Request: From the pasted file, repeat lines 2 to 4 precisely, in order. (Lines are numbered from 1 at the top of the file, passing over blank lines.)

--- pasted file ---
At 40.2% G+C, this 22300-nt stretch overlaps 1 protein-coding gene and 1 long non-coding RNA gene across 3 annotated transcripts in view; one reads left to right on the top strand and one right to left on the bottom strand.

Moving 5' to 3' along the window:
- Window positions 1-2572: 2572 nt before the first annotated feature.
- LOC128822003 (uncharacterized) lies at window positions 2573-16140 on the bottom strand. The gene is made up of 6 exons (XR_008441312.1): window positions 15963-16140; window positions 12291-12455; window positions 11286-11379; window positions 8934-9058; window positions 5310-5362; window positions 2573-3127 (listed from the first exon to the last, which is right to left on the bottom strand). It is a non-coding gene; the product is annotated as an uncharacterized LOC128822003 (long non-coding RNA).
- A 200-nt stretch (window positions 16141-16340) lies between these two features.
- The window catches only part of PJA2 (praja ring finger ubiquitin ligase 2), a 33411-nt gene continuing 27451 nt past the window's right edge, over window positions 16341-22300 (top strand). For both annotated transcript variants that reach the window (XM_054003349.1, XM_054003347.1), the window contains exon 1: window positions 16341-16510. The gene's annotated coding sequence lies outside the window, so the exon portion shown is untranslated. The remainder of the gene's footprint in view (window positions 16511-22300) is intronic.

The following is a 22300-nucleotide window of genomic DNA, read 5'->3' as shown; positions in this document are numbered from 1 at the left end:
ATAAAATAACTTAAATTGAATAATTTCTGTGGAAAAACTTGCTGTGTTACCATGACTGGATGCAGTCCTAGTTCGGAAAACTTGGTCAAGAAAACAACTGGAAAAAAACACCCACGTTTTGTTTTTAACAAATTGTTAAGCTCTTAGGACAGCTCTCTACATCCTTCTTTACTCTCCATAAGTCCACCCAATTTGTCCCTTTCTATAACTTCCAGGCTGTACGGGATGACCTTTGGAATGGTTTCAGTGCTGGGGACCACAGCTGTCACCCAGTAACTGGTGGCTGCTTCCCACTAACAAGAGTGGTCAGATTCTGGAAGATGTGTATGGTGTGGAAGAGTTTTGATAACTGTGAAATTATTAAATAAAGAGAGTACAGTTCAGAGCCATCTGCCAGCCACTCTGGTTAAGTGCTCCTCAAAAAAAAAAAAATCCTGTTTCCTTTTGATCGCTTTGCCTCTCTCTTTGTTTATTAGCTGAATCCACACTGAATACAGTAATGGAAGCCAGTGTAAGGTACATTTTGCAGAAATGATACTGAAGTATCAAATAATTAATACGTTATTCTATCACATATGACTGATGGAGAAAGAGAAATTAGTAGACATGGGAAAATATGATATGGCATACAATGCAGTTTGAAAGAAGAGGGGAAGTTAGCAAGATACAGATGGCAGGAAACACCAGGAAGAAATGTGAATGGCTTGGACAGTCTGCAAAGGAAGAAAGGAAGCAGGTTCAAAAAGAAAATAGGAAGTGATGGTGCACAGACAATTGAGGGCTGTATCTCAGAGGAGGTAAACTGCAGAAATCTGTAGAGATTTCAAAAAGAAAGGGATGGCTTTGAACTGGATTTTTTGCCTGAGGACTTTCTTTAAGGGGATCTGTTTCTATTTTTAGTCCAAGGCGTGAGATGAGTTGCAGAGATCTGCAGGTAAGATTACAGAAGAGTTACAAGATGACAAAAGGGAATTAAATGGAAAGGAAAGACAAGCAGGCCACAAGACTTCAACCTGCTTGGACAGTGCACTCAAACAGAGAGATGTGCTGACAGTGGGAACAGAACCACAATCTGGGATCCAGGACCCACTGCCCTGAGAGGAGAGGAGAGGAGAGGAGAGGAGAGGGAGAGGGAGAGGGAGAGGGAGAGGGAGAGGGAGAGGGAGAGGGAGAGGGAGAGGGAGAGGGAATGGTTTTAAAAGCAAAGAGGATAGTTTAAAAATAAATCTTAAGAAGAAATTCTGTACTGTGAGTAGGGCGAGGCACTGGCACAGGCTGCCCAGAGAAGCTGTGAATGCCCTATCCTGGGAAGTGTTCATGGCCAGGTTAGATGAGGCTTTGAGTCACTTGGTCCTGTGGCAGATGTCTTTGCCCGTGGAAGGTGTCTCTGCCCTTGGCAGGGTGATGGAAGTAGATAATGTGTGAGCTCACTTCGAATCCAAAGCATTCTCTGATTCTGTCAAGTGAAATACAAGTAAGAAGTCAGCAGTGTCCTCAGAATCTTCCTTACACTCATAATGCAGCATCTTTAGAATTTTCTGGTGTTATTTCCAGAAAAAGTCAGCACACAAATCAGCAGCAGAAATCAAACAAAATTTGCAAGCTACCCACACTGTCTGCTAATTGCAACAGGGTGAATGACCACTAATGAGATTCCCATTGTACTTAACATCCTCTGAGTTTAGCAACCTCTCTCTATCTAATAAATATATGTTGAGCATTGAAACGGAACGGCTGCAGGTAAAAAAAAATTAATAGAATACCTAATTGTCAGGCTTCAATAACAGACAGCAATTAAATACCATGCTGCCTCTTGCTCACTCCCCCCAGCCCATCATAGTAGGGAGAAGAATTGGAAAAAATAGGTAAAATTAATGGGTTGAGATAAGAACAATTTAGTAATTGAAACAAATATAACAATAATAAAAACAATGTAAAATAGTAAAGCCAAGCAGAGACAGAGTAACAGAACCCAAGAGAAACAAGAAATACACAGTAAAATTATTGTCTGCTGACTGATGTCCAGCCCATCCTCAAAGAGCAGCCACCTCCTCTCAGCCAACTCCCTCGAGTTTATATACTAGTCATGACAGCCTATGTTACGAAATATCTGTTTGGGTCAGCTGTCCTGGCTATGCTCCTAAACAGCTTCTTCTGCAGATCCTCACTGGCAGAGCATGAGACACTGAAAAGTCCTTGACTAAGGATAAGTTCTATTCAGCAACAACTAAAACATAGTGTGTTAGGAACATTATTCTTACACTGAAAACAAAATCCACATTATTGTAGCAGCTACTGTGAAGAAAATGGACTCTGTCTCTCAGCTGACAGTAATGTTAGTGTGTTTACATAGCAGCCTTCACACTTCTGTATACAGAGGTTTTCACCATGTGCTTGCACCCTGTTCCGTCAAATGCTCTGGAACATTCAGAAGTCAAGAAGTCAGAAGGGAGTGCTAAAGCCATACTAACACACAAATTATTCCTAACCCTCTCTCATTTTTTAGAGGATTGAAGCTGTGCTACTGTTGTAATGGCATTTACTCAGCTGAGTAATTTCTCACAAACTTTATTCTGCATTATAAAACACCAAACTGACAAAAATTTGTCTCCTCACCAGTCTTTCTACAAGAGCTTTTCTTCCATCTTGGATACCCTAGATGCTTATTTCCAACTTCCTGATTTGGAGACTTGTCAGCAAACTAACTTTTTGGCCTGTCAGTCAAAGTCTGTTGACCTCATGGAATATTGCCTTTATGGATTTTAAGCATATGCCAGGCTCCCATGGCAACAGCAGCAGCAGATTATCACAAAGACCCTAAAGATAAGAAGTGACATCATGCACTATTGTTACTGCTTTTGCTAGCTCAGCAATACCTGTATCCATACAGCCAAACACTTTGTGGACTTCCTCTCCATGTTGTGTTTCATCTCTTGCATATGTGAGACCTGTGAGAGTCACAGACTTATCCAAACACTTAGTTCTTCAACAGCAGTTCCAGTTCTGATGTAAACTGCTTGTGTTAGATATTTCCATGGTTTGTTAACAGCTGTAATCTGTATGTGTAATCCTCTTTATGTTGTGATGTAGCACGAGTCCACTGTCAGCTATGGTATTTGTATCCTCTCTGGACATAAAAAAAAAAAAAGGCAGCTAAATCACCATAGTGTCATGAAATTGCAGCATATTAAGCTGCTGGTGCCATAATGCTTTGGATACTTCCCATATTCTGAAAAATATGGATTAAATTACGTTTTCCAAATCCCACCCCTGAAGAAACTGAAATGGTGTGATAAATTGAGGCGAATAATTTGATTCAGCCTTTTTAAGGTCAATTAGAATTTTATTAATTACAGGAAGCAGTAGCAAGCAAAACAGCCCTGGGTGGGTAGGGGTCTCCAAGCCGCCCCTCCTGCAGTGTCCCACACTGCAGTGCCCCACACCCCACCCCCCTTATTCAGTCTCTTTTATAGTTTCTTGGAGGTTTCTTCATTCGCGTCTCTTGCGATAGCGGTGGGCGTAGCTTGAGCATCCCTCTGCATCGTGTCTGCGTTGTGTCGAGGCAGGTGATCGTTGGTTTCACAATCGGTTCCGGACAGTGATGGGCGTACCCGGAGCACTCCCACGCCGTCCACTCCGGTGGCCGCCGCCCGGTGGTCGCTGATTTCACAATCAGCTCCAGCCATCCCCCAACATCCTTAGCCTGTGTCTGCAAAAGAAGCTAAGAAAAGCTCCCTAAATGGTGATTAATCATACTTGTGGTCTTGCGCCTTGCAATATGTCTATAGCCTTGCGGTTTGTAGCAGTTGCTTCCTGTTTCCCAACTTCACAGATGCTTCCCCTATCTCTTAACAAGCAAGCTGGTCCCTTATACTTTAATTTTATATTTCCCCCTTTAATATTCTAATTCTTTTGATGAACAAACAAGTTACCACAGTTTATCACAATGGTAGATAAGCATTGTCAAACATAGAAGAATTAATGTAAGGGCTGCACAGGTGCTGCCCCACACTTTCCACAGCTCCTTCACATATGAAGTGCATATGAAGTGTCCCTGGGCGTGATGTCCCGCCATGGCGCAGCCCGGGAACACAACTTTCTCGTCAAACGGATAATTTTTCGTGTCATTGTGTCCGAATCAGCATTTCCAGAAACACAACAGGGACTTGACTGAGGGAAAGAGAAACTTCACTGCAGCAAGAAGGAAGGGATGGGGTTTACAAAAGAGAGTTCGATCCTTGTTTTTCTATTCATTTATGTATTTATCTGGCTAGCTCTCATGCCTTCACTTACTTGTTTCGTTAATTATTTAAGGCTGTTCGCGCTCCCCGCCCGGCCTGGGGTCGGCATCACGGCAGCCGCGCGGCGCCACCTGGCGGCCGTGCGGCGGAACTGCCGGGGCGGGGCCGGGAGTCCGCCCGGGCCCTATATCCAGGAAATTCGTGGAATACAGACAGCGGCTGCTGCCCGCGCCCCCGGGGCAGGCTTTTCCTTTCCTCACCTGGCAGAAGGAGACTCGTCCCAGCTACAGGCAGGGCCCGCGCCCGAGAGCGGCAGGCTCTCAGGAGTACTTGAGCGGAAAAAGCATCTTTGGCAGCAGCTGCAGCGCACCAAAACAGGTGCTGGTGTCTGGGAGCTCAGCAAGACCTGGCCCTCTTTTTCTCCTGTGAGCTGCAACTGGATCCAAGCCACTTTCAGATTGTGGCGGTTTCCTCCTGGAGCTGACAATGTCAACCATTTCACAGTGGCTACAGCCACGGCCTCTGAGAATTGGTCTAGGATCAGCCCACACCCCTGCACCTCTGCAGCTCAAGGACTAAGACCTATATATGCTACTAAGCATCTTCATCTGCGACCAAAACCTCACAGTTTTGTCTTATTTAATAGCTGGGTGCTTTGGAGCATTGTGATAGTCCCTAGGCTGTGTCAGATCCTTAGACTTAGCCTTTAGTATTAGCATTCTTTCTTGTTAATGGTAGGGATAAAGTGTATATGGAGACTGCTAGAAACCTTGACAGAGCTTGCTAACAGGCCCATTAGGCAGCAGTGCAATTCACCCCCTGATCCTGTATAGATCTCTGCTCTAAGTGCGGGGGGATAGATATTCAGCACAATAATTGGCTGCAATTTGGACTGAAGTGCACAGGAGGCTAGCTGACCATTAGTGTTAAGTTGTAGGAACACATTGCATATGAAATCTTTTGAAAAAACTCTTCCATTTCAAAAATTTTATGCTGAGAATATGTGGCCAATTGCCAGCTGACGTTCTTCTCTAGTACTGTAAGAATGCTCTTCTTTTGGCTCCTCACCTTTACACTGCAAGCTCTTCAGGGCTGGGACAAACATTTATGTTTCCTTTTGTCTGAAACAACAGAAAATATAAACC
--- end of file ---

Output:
Moving 5' to 3' along the window:
- Window positions 1-2572: 2572 nt before the first annotated feature.
- LOC128822003 (uncharacterized) lies at window positions 2573-16140 on the bottom strand. The gene is made up of 6 exons (XR_008441312.1): window positions 15963-16140; window positions 12291-12455; window positions 11286-11379; window positions 8934-9058; window positions 5310-5362; window positions 2573-3127 (listed from the first exon to the last, which is right to left on the bottom strand). It is a non-coding gene; the product is annotated as an uncharacterized LOC128822003 (long non-coding RNA).